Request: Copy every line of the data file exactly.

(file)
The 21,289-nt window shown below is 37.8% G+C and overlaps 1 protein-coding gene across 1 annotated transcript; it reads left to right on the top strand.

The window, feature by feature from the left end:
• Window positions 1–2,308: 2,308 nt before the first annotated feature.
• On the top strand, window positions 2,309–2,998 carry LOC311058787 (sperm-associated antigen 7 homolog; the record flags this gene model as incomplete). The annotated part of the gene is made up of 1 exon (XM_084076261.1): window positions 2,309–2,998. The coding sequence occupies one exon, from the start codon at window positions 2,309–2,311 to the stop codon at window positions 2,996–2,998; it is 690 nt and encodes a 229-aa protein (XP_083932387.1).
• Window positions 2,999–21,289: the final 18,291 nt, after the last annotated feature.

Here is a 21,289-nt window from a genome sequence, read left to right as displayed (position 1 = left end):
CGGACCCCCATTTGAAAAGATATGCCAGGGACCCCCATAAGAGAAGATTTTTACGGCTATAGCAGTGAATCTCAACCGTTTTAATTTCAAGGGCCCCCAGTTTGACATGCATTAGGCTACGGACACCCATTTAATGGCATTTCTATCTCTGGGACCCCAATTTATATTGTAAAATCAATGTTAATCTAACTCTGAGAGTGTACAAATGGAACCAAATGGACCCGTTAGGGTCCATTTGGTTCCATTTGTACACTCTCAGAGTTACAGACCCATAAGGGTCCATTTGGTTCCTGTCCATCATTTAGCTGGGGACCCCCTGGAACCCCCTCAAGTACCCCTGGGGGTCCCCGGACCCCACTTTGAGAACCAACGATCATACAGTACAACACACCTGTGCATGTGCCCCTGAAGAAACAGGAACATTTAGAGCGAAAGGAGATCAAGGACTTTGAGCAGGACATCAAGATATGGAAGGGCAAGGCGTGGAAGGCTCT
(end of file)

The 21,289-nt window shown below is 37.8% G+C and overlaps 1 protein-coding gene across 1 annotated transcript; it reads left to right on the top strand.

The window, feature by feature from the left end:
• Window positions 1–2,308: 2,308 nt before the first annotated feature.
• On the top strand, window positions 2,309–2,998 carry LOC311058787 (sperm-associated antigen 7 homolog; the record flags this gene model as incomplete). The annotated part of the gene is made up of 1 exon (XM_084076261.1): window positions 2,309–2,998. The coding sequence occupies one exon, from the start codon at window positions 2,309–2,311 to the stop codon at window positions 2,996–2,998; it is 690 nt and encodes a 229-aa protein (XP_083932387.1).
• Window positions 2,999–21,289: the final 18,291 nt, after the last annotated feature.

Here is a 21,289-nt window from a genome sequence, read left to right as displayed (position 1 = left end):
CGGACCCCCATTTGAAAAGATATGCCAGGGACCCCCATAAGAGAAGATTTTTACGGCTATAGCAGTGAATCTCAACCGTTTTAATTTCAAGGGCCCCCAGTTTGACATGCATTAGGCTACGGACACCCATTTAATGGCATTTCTATCTCTGGGACCCCAATTTATATTGTAAAATCAATGTTAATCTAACTCTGAGAGTGTACAAATGGAACCAAATGGACCCGTTAGGGTCCATTTGGTTCCATTTGTACACTCTCAGAGTTACAGACCCATAAGGGTCCATTTGGTTCCTGTCCATCATTTAGCTGGGGACCCCCTGGAACCCCCTCAAGTACCCCTGGGGGTCCCCGGACCCCACTTTGAGAACCAACGATCATACAGTACAACACACCTGTGCATGTGCCCCTGAAGAAACAGGAACATTTAGAGCGAAAGGAGATCAAGGACTTTGAGCAGGACATCAAGATATGGAAGGGCAAGGCGTGGAAGGCTCT